This set of Billy Strayhorn tunes by a Swedish quartet is a lesson in how to play traditional tunes for those who would follow such a route. Bassist Kjell Jansson and pianist Jan Zirk have reharmonized many of the standards in the Strayhorn book, and pulled out some rather unfamiliar ones as well, including "Isfahan" and "Three & Six," alongside more easily recognized numbers such as "Blood Count," the title track, and "The Intimacy of the Blues." And while it's true that this band is co-led by its pianist and bassist, the truth of the matter is that tenor sax hero Erik Norström is the force that drives this band to reach for something beyond mere imitation. If drummer Magnus Gran -- with his exquisite brushwork and skittering, dancing sense of rhythm (something Strayhorn loved in skin men) -- is included, here are the makings of a formidable quartet. Unfortunately, Jansson insists on taking the best breaks for himself and his thin, reedy tone. His playing is reminiscent of George Mraz: He hits all the notes, and fluently, but without any sense of wood. Still, the music is played with such respect and warmth here that the rendition of "Clementine" is moving for its forbearance alone. The sprightly "Johnny Come Lately" is also wonderful, with the sax and piano trading eights in the middle. However, the title track is one of those that, while very fine, cannot touch Ben Webster's version of the same. It's a wonder anybody covers it at all these days. Still, these Swedes have a solid handle on what interpretation really means: They read these tunes through the prism of the present rather than ape them for their former glory.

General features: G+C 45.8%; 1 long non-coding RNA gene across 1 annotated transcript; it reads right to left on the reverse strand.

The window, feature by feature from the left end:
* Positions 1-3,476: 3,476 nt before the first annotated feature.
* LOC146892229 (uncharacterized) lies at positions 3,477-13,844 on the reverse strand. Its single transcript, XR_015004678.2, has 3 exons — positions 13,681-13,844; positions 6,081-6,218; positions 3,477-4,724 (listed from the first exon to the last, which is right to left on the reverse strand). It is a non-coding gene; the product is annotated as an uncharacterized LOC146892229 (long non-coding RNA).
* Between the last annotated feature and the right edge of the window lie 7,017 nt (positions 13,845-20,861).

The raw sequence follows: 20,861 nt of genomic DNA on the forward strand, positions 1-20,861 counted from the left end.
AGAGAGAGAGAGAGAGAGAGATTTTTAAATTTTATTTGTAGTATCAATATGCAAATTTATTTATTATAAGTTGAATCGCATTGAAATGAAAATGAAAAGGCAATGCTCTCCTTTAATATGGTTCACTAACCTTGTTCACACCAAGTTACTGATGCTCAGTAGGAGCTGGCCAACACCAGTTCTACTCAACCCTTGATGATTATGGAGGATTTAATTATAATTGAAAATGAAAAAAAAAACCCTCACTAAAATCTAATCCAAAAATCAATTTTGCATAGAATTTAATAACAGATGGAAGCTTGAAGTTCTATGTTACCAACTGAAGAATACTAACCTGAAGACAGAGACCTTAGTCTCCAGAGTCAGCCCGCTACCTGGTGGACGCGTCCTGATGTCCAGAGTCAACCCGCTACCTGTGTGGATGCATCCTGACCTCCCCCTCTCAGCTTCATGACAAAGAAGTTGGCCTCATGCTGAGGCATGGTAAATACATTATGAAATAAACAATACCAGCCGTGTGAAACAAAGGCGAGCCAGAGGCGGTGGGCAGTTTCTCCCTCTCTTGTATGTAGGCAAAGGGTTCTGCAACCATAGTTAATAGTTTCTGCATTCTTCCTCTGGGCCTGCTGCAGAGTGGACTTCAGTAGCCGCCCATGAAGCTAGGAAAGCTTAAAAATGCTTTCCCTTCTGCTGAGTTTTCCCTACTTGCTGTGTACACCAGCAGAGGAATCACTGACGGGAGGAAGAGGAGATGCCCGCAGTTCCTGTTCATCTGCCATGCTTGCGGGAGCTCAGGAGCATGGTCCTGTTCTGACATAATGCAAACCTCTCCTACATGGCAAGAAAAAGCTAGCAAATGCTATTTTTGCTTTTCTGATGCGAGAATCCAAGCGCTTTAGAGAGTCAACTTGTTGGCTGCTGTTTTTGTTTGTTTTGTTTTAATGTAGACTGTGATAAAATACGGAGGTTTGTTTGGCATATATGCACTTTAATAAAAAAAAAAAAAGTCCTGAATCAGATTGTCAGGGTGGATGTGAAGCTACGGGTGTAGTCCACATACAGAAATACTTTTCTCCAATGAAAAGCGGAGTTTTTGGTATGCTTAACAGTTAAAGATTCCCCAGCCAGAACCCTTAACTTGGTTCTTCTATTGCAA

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AllMusic Review by Thom Jurek